Stark said he wasn't sure if the concerns from Alicia Harper had just fallen through the cracks or the district simply didn't see the concerns as warranting action, but eventually it came time to act. Lane Powell, the law firm partnering with the ACLU and the firm at which Stark is employed, made “several” phone calls to the Scappoose School District, and eventually sent a letter demanding a change in the wording of the dance team's social media policy, all without a response.

Jupe saw things a little differently. He said he didn't recall the meeting clearly, but remembered Harper bringing up the issue. However, the first time Jupe said the district “became aware of the seriousness of the issue” was in December when they were notified of the pending lawsuit.

“Once we filed a lawsuit, we got a response,” said Stark. “Once they engaged counsel it became immediately clear and [the policy] was withdrawn.”

Jupe was equally as clear about the immediacy of their actions once they had talked to their legal counsel, saying they “quickly decided” that there shouldn't be a different code of conduct for each team, but rather a district-wide policy. The dance team's policy was suspended for the remainder of the year until something new could be put in place.

According to Jupe, the district is working on a new policy with the help of their lawyers with the intent to have it in place by Aug. 1 when the fall sports seasons begin.

The majority of the time between January and May, when the suit was settled, came down to legal jargon to finalize the details. The arguments, though, weren't about money.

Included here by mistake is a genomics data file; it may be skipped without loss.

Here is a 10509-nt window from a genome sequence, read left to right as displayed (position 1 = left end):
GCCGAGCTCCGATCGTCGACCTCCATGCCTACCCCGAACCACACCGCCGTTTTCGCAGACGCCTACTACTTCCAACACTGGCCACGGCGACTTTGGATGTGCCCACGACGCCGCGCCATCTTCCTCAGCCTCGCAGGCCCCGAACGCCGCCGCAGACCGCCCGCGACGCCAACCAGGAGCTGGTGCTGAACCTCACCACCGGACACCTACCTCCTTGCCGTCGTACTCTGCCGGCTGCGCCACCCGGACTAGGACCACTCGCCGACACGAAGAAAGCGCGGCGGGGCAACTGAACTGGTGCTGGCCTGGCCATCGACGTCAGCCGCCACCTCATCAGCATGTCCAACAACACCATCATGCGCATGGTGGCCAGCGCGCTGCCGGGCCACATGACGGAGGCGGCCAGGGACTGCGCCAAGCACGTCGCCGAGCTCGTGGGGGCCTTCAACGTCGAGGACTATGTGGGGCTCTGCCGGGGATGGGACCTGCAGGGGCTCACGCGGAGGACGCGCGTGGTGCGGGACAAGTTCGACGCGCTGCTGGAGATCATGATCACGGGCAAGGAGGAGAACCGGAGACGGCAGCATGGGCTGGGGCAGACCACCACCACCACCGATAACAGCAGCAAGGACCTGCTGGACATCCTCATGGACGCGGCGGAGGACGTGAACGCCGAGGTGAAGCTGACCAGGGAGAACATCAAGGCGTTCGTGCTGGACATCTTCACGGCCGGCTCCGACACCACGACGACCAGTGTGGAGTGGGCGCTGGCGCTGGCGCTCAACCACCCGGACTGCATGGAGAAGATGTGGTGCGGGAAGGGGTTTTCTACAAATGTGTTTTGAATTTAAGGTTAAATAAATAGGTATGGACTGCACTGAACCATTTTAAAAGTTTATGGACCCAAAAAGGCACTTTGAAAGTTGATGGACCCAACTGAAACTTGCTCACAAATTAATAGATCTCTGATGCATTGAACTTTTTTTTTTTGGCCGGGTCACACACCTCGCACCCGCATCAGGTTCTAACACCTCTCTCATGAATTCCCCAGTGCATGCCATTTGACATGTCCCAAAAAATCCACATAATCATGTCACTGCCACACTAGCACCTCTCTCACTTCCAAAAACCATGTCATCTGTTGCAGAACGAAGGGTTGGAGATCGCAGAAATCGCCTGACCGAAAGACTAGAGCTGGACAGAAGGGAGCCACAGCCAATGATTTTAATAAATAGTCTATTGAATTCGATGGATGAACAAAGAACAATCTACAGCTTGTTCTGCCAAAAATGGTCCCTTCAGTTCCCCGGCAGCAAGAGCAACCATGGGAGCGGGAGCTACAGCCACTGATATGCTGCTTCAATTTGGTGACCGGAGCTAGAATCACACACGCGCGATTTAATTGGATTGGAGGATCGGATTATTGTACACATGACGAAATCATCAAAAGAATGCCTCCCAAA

In fact, according to Stark, the suit didn't concern money at all. They might not have even needed to file a suit if the district had responded to earlier demands, and the dollar amount paid by the district – $25,000 – didn't go to the Harper family. It was donated to the ACLU to help cover legal fees.

But the belief that the case was “financially motivated” continued to spread. Marissa Harper began to receive “harsh criticism” from classmates, and at one point faced physical aggression from a fellow student, according to Stark, who said Marissa was struck in the head with a leather cushion and sustained a minor concussion. The Harpers complained to the school, but decided not to file a police report.

The Harpers also got positive support – “about 50-50,” according to Alicia Harper – once people realized the suit was about being able to express safety concerns.

In a release on May 16, the school district retracted the policy and apologized for its inclusion in the packet. The new packet, which has been available in the Scappoose High School office for the last several months, doesn't include a social media section.

“The new policy was intended to address concerns regarding sportsmanship, student speech, social media, bullying, and harassment,” the district stated in the May 16 release. “The restrictions on student speech, however, were unconstitutional.”

Jupe went a little further.

“It was not our intent to obstruct free speech at all,” he said.